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Laying the Foundation for Space Solar Power: An Assessment of NASA’s Space Solar Power Investment Strategy
The current SSP technology program4 is directed at technical areas that have important commercial, civil, and military applications for the nation. A dedicated NASA team, operating with a minimal budget, has defined a potentially valuable program—one that will require significantly higher funding levels and programmatic stability to attain the aggressive performance, mass, and cost goals that are required for terrestrial baseload power generation. Nevertheless, significant breakthroughs will be required to achieve the final goal of cost-competitive terrestrial baseload power. The ultimate success of the terrestrial power application depends critically on dramatic reductions in the cost of transportation from Earth to GEO. Funding plans developed during SERT are reasonable, at least during the 5 years prior to the first flight demonstration in 2006 (see Table ES-1). The committee is concerned, however, that the investment strategy may be based on modeling efforts and individual cost, mass, and technology performance goals that may guide management toward poor investment decisions. Modeling efforts should be strengthened and goals subjected to additional peer review before further investment decisions are made. Furthermore, SERT goals could be accomplished sooner and potentially at less cost through an aggressive effort by the SERT program to capitalize on technology advances made by organizations outside NASA.
Recommendations to the NASA SSP program can be generally categorized by three main imperatives: (1) improving technical management processes, (2) sharpening the technology development focus, and (3) capitalizing on other work. Figure ES-1 provides a snapshot of the committee’s key recommendations. Each recommendation is numbered to correspond to the text section in which it is discussed.
Improving Technical Management Processes
NASA’s SERT program’s technical management processes need to be improved. Currently the program
TABLE ES-1 Proposed Space Solar Power Program Resources Allocation, FY 2002 to FY 2006 (millions of dollars)
Systems integration, analysis, and modeling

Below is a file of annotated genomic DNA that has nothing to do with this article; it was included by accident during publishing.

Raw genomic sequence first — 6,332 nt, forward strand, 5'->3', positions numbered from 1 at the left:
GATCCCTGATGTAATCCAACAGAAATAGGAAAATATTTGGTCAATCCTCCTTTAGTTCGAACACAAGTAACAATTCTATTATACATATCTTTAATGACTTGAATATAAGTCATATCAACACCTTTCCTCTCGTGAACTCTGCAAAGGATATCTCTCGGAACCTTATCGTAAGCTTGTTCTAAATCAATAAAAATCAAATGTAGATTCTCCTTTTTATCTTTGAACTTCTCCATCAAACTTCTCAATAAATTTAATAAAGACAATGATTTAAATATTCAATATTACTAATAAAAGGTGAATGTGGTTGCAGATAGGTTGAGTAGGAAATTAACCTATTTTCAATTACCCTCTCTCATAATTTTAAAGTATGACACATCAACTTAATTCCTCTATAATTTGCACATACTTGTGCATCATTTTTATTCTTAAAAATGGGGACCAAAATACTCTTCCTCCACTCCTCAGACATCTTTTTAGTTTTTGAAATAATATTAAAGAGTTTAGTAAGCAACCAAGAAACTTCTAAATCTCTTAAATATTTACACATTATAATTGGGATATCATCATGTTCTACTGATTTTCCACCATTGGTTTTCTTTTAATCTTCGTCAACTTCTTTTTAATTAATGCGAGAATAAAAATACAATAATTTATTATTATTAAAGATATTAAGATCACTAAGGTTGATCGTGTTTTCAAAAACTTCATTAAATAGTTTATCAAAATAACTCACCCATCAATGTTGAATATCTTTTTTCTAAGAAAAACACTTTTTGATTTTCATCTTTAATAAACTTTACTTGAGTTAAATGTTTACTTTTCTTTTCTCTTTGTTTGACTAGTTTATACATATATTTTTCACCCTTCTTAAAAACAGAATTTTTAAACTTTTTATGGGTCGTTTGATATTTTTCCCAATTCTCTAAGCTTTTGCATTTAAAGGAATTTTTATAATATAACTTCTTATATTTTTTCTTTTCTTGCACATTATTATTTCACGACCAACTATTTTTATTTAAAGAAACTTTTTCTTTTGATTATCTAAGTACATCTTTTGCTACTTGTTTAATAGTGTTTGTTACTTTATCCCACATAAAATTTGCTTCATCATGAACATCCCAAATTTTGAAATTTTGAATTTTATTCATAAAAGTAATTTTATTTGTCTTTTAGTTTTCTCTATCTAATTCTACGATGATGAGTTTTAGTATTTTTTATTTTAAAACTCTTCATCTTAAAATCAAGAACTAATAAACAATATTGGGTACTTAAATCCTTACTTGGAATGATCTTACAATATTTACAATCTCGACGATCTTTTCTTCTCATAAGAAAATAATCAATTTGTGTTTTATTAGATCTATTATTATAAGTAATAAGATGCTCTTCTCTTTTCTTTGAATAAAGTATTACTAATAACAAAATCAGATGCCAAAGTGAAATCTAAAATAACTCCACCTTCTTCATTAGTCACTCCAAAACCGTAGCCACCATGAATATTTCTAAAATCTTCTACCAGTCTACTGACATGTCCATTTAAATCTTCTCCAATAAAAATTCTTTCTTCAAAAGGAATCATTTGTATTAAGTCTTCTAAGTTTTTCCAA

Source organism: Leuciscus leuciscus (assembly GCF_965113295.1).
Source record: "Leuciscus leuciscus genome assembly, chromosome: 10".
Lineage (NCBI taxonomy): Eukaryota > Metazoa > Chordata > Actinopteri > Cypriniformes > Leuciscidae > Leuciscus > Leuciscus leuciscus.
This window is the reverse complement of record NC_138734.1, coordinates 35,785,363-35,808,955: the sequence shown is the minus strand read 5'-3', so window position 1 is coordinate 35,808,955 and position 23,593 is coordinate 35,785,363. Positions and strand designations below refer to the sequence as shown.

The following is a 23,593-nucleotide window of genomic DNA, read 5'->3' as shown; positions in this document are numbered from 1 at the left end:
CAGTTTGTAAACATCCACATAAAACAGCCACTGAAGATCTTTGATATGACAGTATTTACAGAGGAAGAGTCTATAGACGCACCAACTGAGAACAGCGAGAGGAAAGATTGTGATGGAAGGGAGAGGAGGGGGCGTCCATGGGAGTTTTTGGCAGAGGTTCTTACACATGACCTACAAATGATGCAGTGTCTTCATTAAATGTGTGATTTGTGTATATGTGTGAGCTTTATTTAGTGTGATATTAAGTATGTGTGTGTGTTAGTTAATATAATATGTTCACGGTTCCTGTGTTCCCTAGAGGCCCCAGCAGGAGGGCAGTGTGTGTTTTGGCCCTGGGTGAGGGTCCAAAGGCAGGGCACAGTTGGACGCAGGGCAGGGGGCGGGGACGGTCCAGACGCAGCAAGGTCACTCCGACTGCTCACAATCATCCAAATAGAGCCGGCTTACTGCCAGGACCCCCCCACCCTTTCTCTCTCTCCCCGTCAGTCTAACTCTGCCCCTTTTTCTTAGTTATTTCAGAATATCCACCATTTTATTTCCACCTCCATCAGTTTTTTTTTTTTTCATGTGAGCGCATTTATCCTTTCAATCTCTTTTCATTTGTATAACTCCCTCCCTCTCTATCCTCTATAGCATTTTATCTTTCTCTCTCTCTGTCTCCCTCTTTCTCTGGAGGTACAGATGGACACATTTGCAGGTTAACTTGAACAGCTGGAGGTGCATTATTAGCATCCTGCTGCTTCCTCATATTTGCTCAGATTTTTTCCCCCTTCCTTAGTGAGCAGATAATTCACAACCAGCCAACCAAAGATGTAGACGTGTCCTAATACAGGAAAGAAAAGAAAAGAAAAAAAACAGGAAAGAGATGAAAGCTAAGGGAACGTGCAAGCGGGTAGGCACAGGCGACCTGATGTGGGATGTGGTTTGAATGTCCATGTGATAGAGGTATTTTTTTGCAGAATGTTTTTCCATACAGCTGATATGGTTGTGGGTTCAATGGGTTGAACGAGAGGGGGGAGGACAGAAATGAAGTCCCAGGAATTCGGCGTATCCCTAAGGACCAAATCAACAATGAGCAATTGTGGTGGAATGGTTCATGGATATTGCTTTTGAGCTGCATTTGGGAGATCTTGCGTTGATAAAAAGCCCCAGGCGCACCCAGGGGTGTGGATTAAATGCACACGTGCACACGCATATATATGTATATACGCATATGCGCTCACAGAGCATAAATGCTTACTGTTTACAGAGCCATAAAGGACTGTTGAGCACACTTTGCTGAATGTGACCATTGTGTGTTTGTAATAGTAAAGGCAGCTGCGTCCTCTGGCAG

Total technology development
Technology flight demonstrations
SOURCE: Adapted in part from “Strategic Research and Technology Road Map.” Briefing by John Mankins and Joe Howell, National Aeronautics and Space Administration, to the Committee for the Assessment of NASA’s Space Solar Power Investment Strategy, National Research Council, Washington, D.C., December 14, 2000.
has developed a set of integrated roadmaps containing goals, lists of technology challenges and objectives, and a strawman schedule of program milestones that guide technology investment. Appendix C contains a sample set of roadmaps that have been developed for the entire SERT program and each of the program’s 12 individual technology areas. The roadmaps’ performance, mass, and cost goals are tied to research and technology initiatives in various technical areas necessary for SSP. Unfortunately, the committee did not find adequate traceability between the goals at the system level and those at the subsystem level.
Integral to the milestone schedule are a series of downselect opportunities that precede each flight test demonstration. However, there is no formal mechanism at this point in the program to guide these downselect decisions. The committee has also seen evidence that the current SERT program’s roadmaps do not adequately incorporate the planned advances in low-cost space transportation, both Earth-to-orbit and in-space options. Since advancements in space transportation are key to the SSP program’s ultimate success, the timing and achievement of technology advances and cost and mass goals by the separate space transportation programs within NASA should be included directly in the SSP roadmaps. A periodic revamping of the roadmaps should be done based on the achievements of NASA in space transportation. SSP
This assessment evaluates the SERT program and the followon SSP R&T efforts through December 15, 2000. Program changes after that date are not included.